Please understand that medical technology has advanced so far from where I was a young boy that it is a major cause for living longer. I have had two heart procedures that were not available 30 years ago. So I would probably be dead without those procedures. Those procedures are expensive. It took research and training to develop. You have to pay the price.

Those older conservative friends of mine who complain of the socialistic trend in this country better look in the mirror. You are going to have to pay more for health care. Otherwise, we will not be able to afford the medical advances that keep us going. Support higher medical costs based on income.

January 01 2013 at 7:17 AM Report abuse rate up rate down Reply

Those in Government should be made to REPLACE - ALL - THE - MONEY - THEY - HAVE - TAKEN - from Social Security, for THEIR - PET - PROJECTS - THEY - NEED - TO - PAYUP - & - DO - IT - NOW - !!!

December 22 2012 at 5:53 PM Report abuse +1 rate up rate down Reply

Lets face it ,, no matter who you vote for there going to pick on the middle class and the older Americans , they have no one else to screw .. How can older folks possible pay all this on a social security check, and a very small pension . rent , water, power you can not even watch a TV show with out a 80.00 basic cable bill ? plus house ins , car ins , Health ins, food ? i take it when you retire your just suppose to go kill yourself ,, Lovely way to treat our elderly , they have worked 40 to 60 yrs to get to this point , for the young well now they know what they must do ,, save every dime you can get ,, But for what it use to cost older folks could have a small retirement before they kicked off ,, But not anymore , and with no time left to save or do more ,, those capable of working longer but there are no jobs to get , As we get older we see after 55 no one wants you anymore ,, God bless America , We have tuned into selfish, greedy people with no regards for anyone other than our selves ,, ******* liars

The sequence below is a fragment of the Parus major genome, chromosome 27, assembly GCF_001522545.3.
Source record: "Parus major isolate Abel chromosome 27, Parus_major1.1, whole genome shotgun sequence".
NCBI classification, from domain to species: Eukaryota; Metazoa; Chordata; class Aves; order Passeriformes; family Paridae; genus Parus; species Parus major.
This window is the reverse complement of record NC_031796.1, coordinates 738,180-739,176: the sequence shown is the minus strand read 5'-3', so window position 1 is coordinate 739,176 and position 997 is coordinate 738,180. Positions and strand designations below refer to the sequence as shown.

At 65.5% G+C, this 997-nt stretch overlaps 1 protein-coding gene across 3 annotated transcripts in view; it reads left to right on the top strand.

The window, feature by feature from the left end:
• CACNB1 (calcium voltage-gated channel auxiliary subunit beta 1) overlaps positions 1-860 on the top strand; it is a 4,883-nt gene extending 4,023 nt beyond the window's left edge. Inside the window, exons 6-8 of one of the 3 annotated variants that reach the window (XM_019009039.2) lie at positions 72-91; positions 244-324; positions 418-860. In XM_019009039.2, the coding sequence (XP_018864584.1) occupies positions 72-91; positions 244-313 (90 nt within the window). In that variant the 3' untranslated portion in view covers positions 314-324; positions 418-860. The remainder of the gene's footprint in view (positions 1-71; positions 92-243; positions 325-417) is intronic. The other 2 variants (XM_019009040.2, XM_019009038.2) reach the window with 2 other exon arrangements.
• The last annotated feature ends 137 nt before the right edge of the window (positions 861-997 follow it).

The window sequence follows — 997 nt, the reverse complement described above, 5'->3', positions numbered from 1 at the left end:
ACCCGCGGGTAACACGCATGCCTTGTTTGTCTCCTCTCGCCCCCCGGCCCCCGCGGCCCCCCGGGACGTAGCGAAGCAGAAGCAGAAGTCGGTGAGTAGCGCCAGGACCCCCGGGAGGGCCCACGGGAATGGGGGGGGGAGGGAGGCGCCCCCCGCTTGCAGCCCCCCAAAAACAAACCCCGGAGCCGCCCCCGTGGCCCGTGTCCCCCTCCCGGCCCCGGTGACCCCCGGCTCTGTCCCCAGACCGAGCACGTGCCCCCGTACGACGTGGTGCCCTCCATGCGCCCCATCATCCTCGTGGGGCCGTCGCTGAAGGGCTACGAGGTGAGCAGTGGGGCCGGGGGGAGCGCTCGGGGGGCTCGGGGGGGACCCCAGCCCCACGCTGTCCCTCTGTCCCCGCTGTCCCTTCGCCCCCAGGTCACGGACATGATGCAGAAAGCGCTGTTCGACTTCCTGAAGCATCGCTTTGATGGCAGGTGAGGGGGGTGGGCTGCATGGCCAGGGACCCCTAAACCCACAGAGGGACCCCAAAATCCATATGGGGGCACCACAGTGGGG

December 21 2012 at 3:22 PM Report abuse +1 rate up rate down Reply
Cool Hand

I'm 68 years old. I've worked and paid into the social security and medicare insurance system every year. And I'm still working, although I draw a social security benefit most of which goes to taxes (income, property, school, sales, etc.). The irony is that I am still paying social security and medicare taxes, I am paying income tax on all of my income, including the social security benefit, and I just received a notice that my medicare premium is increasing 250%, even though I don't use the system by still pay taxes into it.